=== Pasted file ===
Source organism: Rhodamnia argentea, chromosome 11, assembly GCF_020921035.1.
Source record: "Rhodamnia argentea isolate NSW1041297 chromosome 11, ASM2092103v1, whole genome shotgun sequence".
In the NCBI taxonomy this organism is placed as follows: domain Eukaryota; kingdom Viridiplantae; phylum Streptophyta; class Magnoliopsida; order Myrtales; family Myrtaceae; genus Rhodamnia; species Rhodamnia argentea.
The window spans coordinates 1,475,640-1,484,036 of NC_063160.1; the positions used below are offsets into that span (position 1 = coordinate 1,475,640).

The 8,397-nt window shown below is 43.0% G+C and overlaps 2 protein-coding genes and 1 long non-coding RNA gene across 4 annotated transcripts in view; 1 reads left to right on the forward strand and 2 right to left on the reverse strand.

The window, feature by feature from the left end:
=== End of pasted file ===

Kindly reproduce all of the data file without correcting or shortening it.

Source organism: Rhodamnia argentea, chromosome 11, assembly GCF_020921035.1.
Source record: "Rhodamnia argentea isolate NSW1041297 chromosome 11, ASM2092103v1, whole genome shotgun sequence".
In the NCBI taxonomy this organism is placed as follows: domain Eukaryota; kingdom Viridiplantae; phylum Streptophyta; class Magnoliopsida; order Myrtales; family Myrtaceae; genus Rhodamnia; species Rhodamnia argentea.
The window spans coordinates 1,475,640-1,484,036 of NC_063160.1; the positions used below are offsets into that span (position 1 = coordinate 1,475,640).

The 8,397-nt window shown below is 43.0% G+C and overlaps 2 protein-coding genes and 1 long non-coding RNA gene across 4 annotated transcripts in view; 1 reads left to right on the forward strand and 2 right to left on the reverse strand.

The window, feature by feature from the left end: